This year has probably been the worst for me. This year, #1 son has to take a national exam (at age 12), which he has to pass or retake again next year. So out of necessity I have too often found myself telling the boys (and myself) to just “get the work done.”  I have had to switch off creativity for the most part (just give them the answer that they want), I have had to drop all the really interesting subjects (sorry son, history and geography are not on the exam), and I have had to focus almost solely on exam preparation (real learning will have be put on hold until October). With this mentality, I had reached a point of no longer caring about good materials or even about why we were homeschooling. We are under siege, bombarded with requirements of the law of the land, who has time to read about how kids learn or how to how help this dyslexic boy with his spelling?

And then that Brave Writer lady had to get inside my head and write this blog post.  Just because I have been homeschooling in one form or another for the past 7 years (or 11, if you look at as starting from birth), doesn’t mean I can now switch off my brain and switch on veteran homeschooler auto-pilot. I still need to read blogs and homeschooling books. I still need to look up ideas for fostering a good environment for learning. I had proudly assumed that I didn’t need those forums or email subscriptions, but I do. I have started reading again. I have been looking at blogs and forums. And I have actually purchased an item or two based on what my son is interested in studying after this exam is over. 

Recently, we have come close to a decision that we will continue to homeschool #1 son for secondary school. So again, I find myself back to researching methods and curricula, reading about the experiences of other homeschoolers and looking for things this boy-becoming-a-man is interested in studying. While I must admit that I find homeschooling a teen a daunting prospect in some ways, in other ways I find it rather exciting.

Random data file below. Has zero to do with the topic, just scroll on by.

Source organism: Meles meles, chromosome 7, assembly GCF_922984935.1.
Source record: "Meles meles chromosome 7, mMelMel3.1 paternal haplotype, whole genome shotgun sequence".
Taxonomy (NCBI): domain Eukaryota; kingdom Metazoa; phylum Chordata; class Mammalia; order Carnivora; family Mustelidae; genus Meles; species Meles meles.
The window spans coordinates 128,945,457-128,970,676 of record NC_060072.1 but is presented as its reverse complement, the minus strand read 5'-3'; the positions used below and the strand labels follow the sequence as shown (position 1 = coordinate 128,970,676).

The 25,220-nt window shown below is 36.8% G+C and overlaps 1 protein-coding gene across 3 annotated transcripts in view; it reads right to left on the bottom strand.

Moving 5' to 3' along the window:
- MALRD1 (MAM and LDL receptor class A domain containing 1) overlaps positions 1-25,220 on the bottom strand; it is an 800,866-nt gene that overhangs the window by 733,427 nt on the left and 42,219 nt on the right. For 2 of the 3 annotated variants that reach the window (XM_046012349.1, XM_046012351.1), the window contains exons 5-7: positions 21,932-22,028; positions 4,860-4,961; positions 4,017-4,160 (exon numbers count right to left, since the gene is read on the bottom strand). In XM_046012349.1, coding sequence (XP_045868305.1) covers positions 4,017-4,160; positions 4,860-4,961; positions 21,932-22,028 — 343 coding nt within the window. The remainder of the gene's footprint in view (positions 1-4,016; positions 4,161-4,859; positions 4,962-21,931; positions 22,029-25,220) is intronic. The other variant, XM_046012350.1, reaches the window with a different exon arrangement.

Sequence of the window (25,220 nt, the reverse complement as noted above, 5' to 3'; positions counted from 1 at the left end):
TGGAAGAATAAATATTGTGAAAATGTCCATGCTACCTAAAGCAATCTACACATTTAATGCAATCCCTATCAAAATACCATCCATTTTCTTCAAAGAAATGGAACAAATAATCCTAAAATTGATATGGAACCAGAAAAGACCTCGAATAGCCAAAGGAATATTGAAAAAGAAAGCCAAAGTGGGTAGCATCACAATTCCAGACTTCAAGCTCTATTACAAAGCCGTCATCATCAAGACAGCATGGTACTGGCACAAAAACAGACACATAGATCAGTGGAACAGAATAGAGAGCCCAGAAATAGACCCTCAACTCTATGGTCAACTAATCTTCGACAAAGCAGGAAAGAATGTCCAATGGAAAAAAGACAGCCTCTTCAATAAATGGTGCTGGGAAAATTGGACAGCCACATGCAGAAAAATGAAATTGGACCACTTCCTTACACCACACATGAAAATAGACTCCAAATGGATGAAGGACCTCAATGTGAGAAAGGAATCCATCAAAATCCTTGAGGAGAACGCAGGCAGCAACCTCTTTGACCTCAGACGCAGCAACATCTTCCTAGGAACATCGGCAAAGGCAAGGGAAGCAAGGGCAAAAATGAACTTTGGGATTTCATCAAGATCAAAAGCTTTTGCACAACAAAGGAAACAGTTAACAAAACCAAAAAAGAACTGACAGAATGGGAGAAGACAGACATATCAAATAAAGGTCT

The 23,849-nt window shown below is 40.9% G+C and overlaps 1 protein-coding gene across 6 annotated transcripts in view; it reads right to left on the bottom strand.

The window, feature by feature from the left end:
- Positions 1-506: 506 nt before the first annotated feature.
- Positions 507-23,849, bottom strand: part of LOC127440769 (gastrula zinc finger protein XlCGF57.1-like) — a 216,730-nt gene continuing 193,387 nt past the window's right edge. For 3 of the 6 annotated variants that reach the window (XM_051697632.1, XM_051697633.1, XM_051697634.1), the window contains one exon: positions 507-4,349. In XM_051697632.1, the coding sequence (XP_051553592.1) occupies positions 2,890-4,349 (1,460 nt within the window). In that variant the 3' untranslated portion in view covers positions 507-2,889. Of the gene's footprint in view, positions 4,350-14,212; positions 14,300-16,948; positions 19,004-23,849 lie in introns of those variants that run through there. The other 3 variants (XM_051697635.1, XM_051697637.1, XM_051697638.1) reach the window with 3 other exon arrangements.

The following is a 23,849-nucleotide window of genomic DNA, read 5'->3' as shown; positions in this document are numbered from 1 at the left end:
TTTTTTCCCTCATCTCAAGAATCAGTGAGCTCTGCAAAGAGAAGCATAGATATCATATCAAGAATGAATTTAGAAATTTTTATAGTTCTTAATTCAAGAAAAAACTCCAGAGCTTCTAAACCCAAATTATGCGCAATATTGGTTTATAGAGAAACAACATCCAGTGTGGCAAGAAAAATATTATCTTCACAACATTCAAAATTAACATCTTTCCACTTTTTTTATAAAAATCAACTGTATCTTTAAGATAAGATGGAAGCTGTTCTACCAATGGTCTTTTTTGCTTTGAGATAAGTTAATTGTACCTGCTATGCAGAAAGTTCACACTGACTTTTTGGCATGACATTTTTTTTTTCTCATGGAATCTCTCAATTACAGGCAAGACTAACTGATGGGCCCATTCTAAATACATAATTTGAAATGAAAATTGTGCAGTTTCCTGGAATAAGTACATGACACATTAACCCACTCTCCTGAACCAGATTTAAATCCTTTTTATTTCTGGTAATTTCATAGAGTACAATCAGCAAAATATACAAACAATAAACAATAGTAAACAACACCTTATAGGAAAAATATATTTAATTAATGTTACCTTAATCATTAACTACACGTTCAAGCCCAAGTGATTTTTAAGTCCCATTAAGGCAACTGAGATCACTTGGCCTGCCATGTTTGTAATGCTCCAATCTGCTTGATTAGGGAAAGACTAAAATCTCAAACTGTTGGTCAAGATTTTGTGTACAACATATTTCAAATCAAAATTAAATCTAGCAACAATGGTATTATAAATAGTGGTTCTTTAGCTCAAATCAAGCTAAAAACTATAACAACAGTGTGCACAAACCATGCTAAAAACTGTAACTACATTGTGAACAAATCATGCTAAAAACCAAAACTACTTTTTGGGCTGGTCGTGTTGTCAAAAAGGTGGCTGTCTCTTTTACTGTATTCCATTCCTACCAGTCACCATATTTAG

And in order to rise above all the things that don’t seem to be going right, I have *tried* to start writing again. This is critical for me as it is what keeps my brain alive and my vision fresh and my soul cleansed. I can wax philosophical about the undone housework–or at least put it into proper perspective.   And the insane length of the to-do list need not be the focus of my life. These things are the sandbag-weights for my hot air balloon. It’s time to do them, drop them, and fly. 

Giving Thanks

Is it really that simple? 

I hesitated to dole out such a simplistic solution…

…to her–a former addict weighed down by years of hurt and groping in darkness

…to him–a young man striving to make the Good News known in a place that is filled with hardship and disappointments. p>

I stuck my neck out, ready to be rejected, ready for this piece of advice to put up on the shelf with other advice-that-doesn’t-see-my-situation.

But then, the replies came after a few days of trying it. It was, in fact, the antidote to negative thoughts and bitterness.
Ann Voskamp has already written the book. And she certainly wouldn’t want us to be preaching it as her message, but THE message–from THE BOOK. Do the search yourself. See how many times you find people, especially the God-Man Jesus, giving thanks. Start writing down what you are thankful for. Every. Single.Day. Try to get to 1,000 things. See what happens to your eyesight. You will be seeing things you overlook every day. See what happens to your prayers. See what happens to your heart.